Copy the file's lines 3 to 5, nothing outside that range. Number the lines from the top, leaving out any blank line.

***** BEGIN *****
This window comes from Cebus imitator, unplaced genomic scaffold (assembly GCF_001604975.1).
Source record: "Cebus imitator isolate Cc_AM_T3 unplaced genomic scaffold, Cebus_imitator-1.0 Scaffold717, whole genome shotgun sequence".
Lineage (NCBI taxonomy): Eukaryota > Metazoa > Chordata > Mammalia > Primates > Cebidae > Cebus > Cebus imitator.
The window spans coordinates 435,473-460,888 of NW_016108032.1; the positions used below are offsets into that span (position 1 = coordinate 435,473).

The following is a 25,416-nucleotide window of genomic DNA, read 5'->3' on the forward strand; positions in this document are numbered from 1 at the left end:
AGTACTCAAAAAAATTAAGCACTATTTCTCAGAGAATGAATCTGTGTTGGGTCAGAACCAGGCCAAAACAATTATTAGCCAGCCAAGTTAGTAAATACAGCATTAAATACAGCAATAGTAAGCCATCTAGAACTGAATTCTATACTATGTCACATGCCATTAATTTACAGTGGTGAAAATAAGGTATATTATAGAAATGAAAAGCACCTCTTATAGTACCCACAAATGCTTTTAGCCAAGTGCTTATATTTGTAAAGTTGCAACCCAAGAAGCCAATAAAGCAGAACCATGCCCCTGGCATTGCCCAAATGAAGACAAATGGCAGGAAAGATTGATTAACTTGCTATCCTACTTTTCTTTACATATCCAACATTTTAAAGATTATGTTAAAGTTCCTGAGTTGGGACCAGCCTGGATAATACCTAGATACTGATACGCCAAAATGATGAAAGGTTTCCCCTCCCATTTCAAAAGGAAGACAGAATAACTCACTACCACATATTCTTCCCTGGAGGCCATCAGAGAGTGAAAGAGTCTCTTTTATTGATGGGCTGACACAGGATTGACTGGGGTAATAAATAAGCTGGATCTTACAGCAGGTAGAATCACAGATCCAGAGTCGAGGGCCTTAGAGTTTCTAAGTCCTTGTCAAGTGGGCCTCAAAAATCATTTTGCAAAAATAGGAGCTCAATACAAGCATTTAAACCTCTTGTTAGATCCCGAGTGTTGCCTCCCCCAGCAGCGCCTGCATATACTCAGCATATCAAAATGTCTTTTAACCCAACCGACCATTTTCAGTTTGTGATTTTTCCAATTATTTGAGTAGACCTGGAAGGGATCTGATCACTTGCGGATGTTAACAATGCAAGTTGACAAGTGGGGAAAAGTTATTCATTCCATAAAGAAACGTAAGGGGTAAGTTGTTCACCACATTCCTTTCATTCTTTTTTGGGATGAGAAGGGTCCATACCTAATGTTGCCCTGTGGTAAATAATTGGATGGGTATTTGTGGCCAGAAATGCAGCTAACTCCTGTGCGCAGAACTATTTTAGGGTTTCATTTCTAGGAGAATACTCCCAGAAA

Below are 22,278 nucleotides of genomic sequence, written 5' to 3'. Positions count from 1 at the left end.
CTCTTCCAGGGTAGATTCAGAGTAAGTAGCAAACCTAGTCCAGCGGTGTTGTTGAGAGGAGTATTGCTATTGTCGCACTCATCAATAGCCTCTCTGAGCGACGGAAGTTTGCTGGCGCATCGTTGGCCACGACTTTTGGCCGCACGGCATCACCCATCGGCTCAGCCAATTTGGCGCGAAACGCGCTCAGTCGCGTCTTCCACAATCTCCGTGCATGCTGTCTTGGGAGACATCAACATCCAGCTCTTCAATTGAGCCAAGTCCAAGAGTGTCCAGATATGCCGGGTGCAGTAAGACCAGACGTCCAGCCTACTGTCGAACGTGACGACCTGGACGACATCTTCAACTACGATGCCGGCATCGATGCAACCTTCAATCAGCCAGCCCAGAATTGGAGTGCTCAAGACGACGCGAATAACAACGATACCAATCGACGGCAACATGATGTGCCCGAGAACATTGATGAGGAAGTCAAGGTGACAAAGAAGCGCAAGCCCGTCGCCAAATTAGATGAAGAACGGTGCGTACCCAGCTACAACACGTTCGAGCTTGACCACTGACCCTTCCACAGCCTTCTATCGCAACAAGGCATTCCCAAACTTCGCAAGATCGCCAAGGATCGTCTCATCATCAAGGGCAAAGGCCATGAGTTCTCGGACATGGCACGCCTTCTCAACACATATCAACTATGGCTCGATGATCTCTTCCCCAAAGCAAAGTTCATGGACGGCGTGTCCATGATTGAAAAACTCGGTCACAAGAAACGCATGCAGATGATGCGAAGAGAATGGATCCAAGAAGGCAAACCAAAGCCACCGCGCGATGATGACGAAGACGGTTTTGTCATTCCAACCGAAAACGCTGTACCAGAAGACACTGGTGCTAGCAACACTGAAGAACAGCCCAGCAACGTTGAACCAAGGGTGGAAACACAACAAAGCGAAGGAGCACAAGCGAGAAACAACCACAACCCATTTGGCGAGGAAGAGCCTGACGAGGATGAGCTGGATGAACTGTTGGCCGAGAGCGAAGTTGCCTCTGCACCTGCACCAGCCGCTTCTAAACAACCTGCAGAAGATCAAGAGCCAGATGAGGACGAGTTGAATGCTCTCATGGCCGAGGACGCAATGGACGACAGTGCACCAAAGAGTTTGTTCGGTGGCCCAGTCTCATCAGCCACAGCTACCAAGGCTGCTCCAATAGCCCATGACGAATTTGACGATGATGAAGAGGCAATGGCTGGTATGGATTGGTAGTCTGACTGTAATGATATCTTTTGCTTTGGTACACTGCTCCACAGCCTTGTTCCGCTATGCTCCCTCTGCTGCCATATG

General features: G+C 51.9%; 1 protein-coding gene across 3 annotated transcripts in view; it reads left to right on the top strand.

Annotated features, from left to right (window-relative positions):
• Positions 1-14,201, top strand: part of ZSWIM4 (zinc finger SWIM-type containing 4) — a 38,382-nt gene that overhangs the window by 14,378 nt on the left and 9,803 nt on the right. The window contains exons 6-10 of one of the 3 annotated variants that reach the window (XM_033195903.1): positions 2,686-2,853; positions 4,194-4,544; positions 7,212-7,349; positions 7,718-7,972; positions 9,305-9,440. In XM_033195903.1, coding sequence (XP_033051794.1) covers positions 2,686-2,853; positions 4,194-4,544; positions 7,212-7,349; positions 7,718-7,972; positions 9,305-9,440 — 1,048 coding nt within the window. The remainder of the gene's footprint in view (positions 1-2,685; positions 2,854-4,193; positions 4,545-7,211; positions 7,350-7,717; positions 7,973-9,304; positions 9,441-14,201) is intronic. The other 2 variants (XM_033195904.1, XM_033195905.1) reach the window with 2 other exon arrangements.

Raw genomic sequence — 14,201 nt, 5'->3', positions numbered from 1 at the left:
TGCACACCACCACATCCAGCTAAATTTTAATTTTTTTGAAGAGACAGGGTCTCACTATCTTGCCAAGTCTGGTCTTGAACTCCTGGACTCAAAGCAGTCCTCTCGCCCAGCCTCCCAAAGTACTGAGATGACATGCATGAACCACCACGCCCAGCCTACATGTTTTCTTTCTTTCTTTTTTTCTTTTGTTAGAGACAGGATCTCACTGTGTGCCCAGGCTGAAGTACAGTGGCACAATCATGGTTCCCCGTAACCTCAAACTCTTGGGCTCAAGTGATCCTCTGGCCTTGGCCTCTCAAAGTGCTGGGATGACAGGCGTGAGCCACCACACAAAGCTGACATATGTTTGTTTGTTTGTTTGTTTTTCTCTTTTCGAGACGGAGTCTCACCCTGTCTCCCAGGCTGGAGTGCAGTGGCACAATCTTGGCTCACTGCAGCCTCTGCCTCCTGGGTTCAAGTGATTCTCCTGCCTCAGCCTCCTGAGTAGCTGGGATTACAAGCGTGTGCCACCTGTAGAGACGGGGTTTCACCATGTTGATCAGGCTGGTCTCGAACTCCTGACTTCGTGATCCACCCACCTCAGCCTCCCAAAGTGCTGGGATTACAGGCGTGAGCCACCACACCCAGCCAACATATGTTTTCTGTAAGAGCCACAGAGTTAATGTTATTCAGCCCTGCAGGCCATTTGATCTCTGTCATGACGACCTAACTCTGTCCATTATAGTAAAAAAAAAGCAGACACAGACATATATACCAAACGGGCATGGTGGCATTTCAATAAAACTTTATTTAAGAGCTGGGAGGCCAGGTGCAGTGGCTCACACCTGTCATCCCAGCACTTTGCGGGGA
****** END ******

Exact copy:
Lineage (NCBI taxonomy): Eukaryota > Metazoa > Chordata > Mammalia > Primates > Cebidae > Cebus > Cebus imitator.
The window spans coordinates 435,473-460,888 of NW_016108032.1; the positions used below are offsets into that span (position 1 = coordinate 435,473).

The following is a 25,416-nucleotide window of genomic DNA, read 5'->3' on the forward strand; positions in this document are numbered from 1 at the left end: